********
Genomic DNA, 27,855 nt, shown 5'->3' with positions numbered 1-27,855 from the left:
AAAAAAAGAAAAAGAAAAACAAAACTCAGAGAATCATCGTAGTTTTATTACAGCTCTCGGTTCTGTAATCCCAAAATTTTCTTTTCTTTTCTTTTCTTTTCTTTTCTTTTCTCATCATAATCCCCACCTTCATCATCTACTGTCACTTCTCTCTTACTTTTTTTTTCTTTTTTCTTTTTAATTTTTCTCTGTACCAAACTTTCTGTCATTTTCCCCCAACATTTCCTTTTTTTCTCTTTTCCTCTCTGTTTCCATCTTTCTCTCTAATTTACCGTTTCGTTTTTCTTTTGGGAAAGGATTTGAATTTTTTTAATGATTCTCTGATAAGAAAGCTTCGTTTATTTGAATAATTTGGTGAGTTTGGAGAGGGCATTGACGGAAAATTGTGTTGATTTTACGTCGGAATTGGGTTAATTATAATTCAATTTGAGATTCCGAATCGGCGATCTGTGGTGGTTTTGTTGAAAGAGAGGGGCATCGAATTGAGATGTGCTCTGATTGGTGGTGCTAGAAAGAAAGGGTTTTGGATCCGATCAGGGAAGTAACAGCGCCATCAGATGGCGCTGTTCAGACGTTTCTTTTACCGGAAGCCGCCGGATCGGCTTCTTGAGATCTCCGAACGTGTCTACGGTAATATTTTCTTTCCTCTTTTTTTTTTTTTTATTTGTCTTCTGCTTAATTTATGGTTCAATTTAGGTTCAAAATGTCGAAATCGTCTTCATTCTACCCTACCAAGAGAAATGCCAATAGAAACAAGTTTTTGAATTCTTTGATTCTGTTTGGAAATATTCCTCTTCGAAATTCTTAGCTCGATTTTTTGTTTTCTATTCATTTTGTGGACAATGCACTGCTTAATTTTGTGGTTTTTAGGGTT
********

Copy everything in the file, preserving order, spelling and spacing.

Genomic DNA, 27,855 nt, shown 5'->3' with positions numbered 1-27,855 from the left:
AAAAAAAGAAAAAGAAAAACAAAACTCAGAGAATCATCGTAGTTTTATTACAGCTCTCGGTTCTGTAATCCCAAAATTTTCTTTTCTTTTCTTTTCTTTTCTTTTCTTTTCTCATCATAATCCCCACCTTCATCATCTACTGTCACTTCTCTCTTACTTTTTTTTTCTTTTTTCTTTTTAATTTTTCTCTGTACCAAACTTTCTGTCATTTTCCCCCAACATTTCCTTTTTTTCTCTTTTCCTCTCTGTTTCCATCTTTCTCTCTAATTTACCGTTTCGTTTTTCTTTTGGGAAAGGATTTGAATTTTTTTAATGATTCTCTGATAAGAAAGCTTCGTTTATTTGAATAATTTGGTGAGTTTGGAGAGGGCATTGACGGAAAATTGTGTTGATTTTACGTCGGAATTGGGTTAATTATAATTCAATTTGAGATTCCGAATCGGCGATCTGTGGTGGTTTTGTTGAAAGAGAGGGGCATCGAATTGAGATGTGCTCTGATTGGTGGTGCTAGAAAGAAAGGGTTTTGGATCCGATCAGGGAAGTAACAGCGCCATCAGATGGCGCTGTTCAGACGTTTCTTTTACCGGAAGCCGCCGGATCGGCTTCTTGAGATCTCCGAACGTGTCTACGGTAATATTTTCTTTCCTCTTTTTTTTTTTTTTATTTGTCTTCTGCTTAATTTATGGTTCAATTTAGGTTCAAAATGTCGAAATCGTCTTCATTCTACCCTACCAAGAGAAATGCCAATAGAAACAAGTTTTTGAATTCTTTGATTCTGTTTGGAAATATTCCTCTTCGAAATTCTTAGCTCGATTTTTTGTTTTCTATTCATTTTGTGGACAATGCACTGCTTAATTTTGTGGTTTTTAGGGTT